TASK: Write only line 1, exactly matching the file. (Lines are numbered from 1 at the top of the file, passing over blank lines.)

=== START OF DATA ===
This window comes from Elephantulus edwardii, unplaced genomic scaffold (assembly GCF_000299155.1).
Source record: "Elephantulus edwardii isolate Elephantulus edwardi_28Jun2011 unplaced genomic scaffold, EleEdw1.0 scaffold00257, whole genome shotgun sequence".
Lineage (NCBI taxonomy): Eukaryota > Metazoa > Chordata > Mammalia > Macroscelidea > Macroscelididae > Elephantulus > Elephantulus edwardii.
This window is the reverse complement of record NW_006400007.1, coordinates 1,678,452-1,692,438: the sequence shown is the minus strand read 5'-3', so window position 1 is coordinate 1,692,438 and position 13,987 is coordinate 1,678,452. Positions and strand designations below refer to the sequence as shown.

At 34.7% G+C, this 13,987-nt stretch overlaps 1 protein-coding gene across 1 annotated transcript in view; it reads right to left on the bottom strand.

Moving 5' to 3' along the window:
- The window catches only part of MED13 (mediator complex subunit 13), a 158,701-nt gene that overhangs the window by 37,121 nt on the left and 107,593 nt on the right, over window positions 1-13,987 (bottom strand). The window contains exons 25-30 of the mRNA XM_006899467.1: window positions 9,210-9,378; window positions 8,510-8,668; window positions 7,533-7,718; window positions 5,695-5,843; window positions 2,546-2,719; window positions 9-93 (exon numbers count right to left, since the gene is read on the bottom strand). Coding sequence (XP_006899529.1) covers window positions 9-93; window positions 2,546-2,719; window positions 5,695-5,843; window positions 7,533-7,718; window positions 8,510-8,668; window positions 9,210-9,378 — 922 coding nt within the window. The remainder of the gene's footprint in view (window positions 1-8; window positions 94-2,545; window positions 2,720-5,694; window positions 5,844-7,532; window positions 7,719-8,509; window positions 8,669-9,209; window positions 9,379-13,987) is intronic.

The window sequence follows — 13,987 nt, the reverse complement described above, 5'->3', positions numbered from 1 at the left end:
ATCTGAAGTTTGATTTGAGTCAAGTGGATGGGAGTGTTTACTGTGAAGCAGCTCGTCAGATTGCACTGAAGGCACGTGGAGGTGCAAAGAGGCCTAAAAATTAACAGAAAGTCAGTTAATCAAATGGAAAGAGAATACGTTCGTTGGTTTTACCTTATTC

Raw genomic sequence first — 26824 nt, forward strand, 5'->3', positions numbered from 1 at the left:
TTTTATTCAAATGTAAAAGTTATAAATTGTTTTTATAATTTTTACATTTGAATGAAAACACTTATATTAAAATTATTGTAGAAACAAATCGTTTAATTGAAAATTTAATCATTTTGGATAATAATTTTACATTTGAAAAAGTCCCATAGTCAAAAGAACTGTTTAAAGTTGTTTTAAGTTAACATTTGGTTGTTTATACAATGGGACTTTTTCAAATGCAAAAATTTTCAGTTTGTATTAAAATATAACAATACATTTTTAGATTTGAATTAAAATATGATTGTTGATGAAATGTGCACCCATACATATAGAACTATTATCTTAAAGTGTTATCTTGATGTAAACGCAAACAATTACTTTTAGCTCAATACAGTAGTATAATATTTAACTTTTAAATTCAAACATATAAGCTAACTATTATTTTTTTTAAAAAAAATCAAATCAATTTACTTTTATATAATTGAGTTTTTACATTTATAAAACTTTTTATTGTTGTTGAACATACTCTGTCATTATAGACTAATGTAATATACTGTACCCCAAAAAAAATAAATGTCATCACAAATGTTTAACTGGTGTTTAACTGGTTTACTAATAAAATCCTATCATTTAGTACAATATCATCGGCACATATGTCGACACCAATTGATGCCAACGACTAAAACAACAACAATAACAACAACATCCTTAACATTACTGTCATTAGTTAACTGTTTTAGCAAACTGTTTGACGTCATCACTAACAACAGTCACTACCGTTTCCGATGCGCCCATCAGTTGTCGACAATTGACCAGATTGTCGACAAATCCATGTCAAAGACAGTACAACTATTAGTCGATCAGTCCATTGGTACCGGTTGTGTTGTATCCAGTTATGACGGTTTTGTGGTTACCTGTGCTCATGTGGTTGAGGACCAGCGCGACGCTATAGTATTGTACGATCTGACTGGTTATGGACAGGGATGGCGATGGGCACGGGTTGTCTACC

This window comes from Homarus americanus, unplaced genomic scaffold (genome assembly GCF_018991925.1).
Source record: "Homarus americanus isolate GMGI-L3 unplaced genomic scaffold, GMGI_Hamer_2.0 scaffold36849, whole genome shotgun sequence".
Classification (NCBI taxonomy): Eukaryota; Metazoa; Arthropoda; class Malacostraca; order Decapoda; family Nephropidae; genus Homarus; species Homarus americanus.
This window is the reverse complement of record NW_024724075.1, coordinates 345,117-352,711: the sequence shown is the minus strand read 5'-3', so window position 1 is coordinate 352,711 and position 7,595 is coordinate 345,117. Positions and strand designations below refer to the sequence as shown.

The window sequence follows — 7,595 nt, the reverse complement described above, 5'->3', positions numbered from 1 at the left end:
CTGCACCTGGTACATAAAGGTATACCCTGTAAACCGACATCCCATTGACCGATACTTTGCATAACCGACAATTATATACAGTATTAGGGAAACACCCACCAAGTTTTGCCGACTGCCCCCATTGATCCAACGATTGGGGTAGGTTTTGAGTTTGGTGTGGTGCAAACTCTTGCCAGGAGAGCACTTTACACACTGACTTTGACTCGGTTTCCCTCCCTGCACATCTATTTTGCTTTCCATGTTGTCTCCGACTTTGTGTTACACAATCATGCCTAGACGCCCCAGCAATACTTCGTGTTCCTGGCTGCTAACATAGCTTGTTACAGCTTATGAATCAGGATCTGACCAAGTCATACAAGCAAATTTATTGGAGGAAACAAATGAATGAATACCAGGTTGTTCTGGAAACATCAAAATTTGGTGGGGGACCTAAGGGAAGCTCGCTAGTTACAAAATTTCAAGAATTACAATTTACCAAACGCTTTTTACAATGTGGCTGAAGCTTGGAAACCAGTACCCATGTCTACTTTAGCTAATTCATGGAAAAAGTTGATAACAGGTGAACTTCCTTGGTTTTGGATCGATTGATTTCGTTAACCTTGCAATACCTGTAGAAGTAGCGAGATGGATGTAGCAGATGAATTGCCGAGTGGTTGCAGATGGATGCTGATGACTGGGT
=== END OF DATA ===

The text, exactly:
This window comes from Elephantulus edwardii, unplaced genomic scaffold (assembly GCF_000299155.1).